Plans for a 16-turbine wind farm straddling the border between the Borders and Midlothian were thrown out by local councillors this week.
Members of Scottish Borders Council planning committee, meeting on Monday, rejected plans for the wind farm on land near Gilston Farm, close to Heriot, from Ridgewind Ltd.
Midlothian Council had already turned down an application for nine turbines as part of the project within its area, leaving SBC to decide the fate of the remaining seven which were proposed for siting within the Borders authority’s boundaries.
The proposed 170-hectare site lies outwith designated landscapes and conservation areas, but the western edge would have been adjacent to the Fala Moor site of special scientific interest and the Fala Moor Area of Great Landscape Value.
There were also concerns about run off into the River Tweed catchment, as well as the scheme’s proximity to the Roman road of Dere Street and the site of the medieval hospital at Soutra Aisle.
The local authority’s landscape architect had also warned of the cumulative visual impact of the proposal when taking into account the existing Dun Law wind farm and the already-consented schemes for Pogbie and Keith Hill.
And there were serious concerns from the Royal Society for the Protection of Birds about the impact on the regionally important black grouse population, as well as on pink-footed geese, wading birds and there were also fears for one of only 18 recorded sites in the Borders inhabited by the large heath butterfly.
Community councils for Heriot, and Oxton and Channelkirk, both objected, citing cumulative impact and out of 19 representations lodged, 15 raised objections.
Recommending the application be refused, planners stated five contraventions of council policies.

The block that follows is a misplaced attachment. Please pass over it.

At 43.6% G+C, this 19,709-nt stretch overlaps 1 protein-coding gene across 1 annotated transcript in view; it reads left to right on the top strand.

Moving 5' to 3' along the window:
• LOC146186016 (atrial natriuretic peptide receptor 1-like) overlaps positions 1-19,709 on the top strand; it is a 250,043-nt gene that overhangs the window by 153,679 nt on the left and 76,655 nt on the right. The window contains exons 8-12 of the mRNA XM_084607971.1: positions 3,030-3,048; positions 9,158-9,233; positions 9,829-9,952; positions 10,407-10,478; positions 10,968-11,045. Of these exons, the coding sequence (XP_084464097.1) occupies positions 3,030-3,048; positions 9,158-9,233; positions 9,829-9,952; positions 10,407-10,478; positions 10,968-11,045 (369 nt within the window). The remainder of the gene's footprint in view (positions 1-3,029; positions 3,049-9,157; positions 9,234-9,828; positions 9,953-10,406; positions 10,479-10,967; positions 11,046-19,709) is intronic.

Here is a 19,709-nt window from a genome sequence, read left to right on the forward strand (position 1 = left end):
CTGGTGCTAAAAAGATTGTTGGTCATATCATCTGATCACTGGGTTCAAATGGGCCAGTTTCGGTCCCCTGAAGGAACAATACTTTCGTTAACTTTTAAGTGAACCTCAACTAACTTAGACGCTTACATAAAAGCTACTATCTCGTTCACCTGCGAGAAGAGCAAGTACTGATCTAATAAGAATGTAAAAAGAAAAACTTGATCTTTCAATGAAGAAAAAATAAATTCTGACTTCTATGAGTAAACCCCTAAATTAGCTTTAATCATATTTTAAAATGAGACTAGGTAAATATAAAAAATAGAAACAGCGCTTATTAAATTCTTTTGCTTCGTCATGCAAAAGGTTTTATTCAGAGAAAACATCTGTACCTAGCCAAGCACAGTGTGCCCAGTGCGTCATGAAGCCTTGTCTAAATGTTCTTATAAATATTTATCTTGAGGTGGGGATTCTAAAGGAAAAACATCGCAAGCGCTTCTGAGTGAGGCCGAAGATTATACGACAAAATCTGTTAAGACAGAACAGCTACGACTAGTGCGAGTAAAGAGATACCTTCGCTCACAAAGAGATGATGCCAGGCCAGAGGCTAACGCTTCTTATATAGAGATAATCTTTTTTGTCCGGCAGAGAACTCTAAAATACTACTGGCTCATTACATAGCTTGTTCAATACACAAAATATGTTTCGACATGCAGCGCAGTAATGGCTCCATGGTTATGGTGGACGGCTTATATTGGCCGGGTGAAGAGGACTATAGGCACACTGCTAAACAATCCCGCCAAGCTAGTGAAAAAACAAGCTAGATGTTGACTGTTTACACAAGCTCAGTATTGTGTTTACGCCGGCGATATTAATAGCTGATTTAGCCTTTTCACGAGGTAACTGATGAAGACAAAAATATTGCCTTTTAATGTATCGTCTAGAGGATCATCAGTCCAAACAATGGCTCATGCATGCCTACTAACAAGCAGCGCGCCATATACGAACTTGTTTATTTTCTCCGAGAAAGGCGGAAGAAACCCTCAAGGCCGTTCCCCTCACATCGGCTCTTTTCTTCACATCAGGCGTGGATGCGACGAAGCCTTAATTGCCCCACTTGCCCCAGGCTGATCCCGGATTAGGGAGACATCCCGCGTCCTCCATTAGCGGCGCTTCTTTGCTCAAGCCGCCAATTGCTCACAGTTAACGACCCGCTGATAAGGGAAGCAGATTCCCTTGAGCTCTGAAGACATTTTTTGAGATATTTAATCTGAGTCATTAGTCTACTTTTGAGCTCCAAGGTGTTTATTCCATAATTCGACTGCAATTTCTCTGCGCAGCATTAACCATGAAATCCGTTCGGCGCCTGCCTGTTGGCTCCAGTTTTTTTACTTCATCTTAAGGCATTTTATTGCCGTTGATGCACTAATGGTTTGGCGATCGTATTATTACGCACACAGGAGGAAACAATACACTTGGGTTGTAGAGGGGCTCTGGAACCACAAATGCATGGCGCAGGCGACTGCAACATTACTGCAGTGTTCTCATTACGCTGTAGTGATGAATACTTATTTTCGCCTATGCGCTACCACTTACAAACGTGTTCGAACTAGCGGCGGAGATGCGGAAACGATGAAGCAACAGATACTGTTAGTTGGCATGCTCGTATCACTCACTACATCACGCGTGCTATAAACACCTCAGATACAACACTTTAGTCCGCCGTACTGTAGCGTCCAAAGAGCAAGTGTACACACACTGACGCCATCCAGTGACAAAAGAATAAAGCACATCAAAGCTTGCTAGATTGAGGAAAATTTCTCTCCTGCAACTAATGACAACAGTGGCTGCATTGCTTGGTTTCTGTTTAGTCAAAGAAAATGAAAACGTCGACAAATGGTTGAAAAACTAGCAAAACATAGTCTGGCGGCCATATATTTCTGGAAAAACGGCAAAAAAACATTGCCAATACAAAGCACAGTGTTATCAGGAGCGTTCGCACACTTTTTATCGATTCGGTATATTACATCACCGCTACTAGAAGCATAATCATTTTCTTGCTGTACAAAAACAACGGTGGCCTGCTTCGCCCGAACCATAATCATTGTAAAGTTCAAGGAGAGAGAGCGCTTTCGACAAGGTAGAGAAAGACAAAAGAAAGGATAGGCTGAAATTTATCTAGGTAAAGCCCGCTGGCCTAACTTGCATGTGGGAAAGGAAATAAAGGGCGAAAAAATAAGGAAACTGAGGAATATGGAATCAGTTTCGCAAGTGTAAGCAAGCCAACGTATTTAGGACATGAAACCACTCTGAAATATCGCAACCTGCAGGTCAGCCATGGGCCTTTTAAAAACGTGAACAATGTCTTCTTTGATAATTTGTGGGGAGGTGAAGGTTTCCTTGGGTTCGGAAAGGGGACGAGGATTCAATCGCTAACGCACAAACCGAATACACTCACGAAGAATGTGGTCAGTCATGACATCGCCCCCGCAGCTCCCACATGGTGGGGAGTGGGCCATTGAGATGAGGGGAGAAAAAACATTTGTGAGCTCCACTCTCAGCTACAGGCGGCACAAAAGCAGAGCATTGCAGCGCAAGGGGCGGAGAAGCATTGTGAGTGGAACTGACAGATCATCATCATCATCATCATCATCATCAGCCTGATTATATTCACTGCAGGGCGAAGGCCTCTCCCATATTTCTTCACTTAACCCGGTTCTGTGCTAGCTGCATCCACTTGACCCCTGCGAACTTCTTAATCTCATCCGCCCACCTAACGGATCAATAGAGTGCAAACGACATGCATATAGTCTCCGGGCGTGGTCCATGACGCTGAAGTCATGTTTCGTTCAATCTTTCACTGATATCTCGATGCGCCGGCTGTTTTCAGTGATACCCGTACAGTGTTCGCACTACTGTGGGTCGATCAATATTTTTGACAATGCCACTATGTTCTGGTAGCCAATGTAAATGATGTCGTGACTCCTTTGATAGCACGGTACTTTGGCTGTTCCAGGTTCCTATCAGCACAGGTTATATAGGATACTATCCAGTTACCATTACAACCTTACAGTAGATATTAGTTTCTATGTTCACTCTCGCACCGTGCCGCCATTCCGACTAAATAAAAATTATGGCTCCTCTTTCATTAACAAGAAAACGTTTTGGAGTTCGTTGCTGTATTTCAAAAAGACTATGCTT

A refusal by Ridgewind Ltd to remove the turbine proposed for siting nearest Soutra Aisle and uncertainty over the future of a nearby existing tree belt, also lent weight to the decision to turn the scheme down.
None of the councillors who spoke about the application – they visited the site last week – could find any reason to disagree with the recommendation to refuse.
“I think the officers have got this right,” commented Councillor Bill White (Galashiels & District, Ind).
“It would have a real visual impact for anyone coming down the A7 and moving from high to lower ground.”
Councillor Nicholas Watson (Leaderdale & Melrose, BP), said that while nearly all of the visual impact was when looking north from Midlothian Council territory into the Borders, the region’s planning authority – of which he is vice-chairman – had to have regard to its neighbours.
And it was also the potential impact on the medieval archaeological site of Soutra Aisle which raised considerable fears for several councillors.
“Soutra Aisle is a spectacular view and it makes this proposal one of considerable concern and one I therefore consider to be not an acceptable development,” commented Councillor Stuart Bell (Tweeddale East, SNP).